Inventories and supplies include housekeeping, linen and laundry supplies, as well as food provisions and supplies. Non-linen inventories and supplies are stated at cost to approximate a first-in, first-out (FIFO) basis. Linen supplies are amortized on a straight-line basis over their estimated useful life of 24 months.
The Company recognizes revenue from service agreements with customers when or as the promised goods and services are provided to customers. Revenues are reported net of sales taxes that are collected from customers and remitted to taxing authorities.
The guidance under the Financial Accounting Standards Board ("FASB") Accounting Standards Codification subtopic 606 Revenue from Contracts with Customers ("ASC 606") became effective and was adopted by the Company as of January 1, 2018 by applying the modified retrospective method for contracts that were not completed as of January 1, 2018. The standard requires the Company to recognize revenue as the promised goods and services within the terms of the Company’s contracts are performed and satisfied. The amount of revenue recognized by the Company is based on the consideration to which the Company is entitled in exchange for providing the contracted goods and services. The adoption of this standard did not have a material impact on the Company's accounting for revenue earned relating to the Housekeeping and Dietary segments. The Company also did not recognize an opening adjustment to retained earnings as a result of the adoption of the standard. Refer to Note 2—Revenue herein for further information.
The guidance under FASB Accounting Standards Codification subtopic ASC 842 Leases (“ASC 842”) became effective and was adopted by the Company as of January 1, 2019, by applying a modified retrospective transition approach which resulted in the capitalization of the Company's existing operating leases as of January 1, 2019. As such, the Company records assets and liabilities on the balance sheet to recognize the rights and obligations arising from leasing arrangements with contractual terms greater than 12 months, as permitted by U.S. GAAP. A leasing arrangement includes any contract which entitles the Company to the right of use of an identified tangible asset where there are no restrictions as to the direct of use of the asset, and the Company obtains substantially all of the economic benefits from the right of use. As of June 30, 2019 and December 31, 2018, the Company was only the lessee of operating lease arrangements.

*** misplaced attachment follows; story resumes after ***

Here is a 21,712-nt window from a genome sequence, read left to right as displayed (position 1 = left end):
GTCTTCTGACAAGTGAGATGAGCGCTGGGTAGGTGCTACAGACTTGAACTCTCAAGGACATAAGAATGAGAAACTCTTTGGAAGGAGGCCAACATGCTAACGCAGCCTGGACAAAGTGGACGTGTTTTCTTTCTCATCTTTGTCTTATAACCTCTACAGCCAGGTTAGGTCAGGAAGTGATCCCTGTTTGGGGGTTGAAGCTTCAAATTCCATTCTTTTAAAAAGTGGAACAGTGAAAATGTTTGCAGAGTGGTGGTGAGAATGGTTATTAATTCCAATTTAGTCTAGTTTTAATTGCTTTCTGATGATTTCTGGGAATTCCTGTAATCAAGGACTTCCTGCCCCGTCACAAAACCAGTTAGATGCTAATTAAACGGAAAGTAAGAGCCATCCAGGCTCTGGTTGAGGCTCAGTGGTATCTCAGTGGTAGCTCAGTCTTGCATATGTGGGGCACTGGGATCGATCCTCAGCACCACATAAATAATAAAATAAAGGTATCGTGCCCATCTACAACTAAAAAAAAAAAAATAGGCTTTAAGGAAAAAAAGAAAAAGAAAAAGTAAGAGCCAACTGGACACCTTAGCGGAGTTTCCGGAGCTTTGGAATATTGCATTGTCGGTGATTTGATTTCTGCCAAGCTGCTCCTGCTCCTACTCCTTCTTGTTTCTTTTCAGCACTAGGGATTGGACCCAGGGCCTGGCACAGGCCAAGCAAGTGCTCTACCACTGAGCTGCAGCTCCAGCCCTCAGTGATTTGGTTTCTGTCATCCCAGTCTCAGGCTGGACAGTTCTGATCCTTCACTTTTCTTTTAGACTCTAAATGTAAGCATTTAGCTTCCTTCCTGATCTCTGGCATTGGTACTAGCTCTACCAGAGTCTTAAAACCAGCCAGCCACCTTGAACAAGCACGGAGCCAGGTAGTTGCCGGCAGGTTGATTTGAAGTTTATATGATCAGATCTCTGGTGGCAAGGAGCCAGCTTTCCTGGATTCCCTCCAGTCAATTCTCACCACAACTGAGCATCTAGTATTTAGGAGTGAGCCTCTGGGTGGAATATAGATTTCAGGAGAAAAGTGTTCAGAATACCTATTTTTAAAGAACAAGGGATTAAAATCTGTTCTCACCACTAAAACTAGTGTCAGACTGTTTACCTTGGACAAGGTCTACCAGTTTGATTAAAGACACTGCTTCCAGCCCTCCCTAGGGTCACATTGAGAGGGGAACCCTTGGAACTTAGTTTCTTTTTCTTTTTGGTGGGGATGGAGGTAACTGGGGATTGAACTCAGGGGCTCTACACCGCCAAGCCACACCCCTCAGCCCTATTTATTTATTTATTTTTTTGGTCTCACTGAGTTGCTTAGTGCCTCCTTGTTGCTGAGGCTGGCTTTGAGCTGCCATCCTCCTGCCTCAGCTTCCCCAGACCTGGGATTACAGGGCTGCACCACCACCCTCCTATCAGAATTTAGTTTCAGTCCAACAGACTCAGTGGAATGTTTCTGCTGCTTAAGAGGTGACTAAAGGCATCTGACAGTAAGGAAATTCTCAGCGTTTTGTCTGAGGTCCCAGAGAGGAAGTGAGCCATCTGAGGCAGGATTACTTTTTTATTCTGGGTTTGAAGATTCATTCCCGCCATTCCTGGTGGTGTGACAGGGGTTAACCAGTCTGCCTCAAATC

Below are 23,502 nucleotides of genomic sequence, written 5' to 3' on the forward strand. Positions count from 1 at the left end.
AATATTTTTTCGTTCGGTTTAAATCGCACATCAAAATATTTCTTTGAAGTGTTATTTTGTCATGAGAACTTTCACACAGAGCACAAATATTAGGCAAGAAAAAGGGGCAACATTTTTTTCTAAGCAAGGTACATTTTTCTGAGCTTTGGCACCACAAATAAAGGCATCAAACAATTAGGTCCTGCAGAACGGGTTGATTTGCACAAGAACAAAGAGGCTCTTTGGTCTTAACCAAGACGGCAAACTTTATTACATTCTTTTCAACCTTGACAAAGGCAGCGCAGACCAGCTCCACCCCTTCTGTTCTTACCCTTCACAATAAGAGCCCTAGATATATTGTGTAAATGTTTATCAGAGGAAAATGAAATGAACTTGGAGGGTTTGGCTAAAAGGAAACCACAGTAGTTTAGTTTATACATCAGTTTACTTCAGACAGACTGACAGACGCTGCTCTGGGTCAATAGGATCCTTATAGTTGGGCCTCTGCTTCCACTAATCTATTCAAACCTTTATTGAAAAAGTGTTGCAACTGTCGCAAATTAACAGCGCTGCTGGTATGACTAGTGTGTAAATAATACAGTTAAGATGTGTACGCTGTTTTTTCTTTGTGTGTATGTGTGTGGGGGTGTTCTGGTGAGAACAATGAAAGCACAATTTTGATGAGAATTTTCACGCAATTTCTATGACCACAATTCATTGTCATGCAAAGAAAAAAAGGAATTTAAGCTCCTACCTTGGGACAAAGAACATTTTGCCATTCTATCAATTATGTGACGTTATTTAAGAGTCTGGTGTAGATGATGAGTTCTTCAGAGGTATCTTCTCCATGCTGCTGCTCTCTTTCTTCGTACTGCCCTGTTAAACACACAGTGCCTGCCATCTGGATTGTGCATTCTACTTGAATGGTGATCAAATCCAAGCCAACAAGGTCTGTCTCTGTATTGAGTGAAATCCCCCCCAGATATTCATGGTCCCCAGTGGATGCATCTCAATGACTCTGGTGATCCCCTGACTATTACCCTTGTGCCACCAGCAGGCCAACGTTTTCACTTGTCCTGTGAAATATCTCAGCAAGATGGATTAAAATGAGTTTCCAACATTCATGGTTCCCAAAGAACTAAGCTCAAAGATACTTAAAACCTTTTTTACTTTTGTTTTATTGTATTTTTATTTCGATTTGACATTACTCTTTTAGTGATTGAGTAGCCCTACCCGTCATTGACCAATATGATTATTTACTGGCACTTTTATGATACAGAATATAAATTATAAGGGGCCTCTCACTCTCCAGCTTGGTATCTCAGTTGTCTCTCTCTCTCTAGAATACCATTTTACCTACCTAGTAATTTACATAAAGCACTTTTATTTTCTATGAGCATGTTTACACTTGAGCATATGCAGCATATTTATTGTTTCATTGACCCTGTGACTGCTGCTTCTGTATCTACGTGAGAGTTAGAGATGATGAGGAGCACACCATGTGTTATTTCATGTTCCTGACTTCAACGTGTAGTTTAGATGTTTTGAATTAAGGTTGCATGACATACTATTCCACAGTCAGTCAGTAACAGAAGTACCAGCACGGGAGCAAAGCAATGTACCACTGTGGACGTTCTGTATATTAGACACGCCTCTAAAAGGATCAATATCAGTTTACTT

The Company did not recognize an opening adjustment to retained earnings as a result of the adoption of ASC 842, and prior period amounts continue to be reported in accordance with previous guidance.
Refer to Note 7—Leases herein for further information.
The Company uses the asset and liability method of accounting for income taxes. Under this method, income tax expense or benefits are recognized for the amount of taxes payable or refundable for the current period. The Company accrues for probable tax obligations as required, based on facts and circumstances in various regulatory environments. In addition, deferred tax assets and liabilities are recognized for the expected future tax consequences of temporary differences between the financial reporting and tax bases of assets and liabilities. When appropriate, valuation allowances are recorded to reduce deferred tax assets to amounts for which realization is more likely than not.
Uncertain income tax positions taken or expected to be taken in tax returns are reflected within the Company’s financial statements based on a recognition and measurement process.
Earnings per Common Share
Basic earnings per common share is computed by dividing income available to common shareholders by the weighted-average number of common shares outstanding for the period. Diluted earnings per common share is computed using the weighted-average number of common shares outstanding and dilutive common shares, such as those issuable upon exercise of stock options and upon the vesting of restricted stock and restricted stock units.
The Company estimates the fair value of share-based awards on the date of grant using the Black-Scholes valuation model for stock options and using the share price on the date of grant for restricted stock and restricted stock units. The value of the award is recognized ratably as an expense in the Company’s Consolidated Statements of Comprehensive Income over the requisite service periods, with adjustments made for forfeitures as they occur.
Identifiable Intangible Assets and Goodwill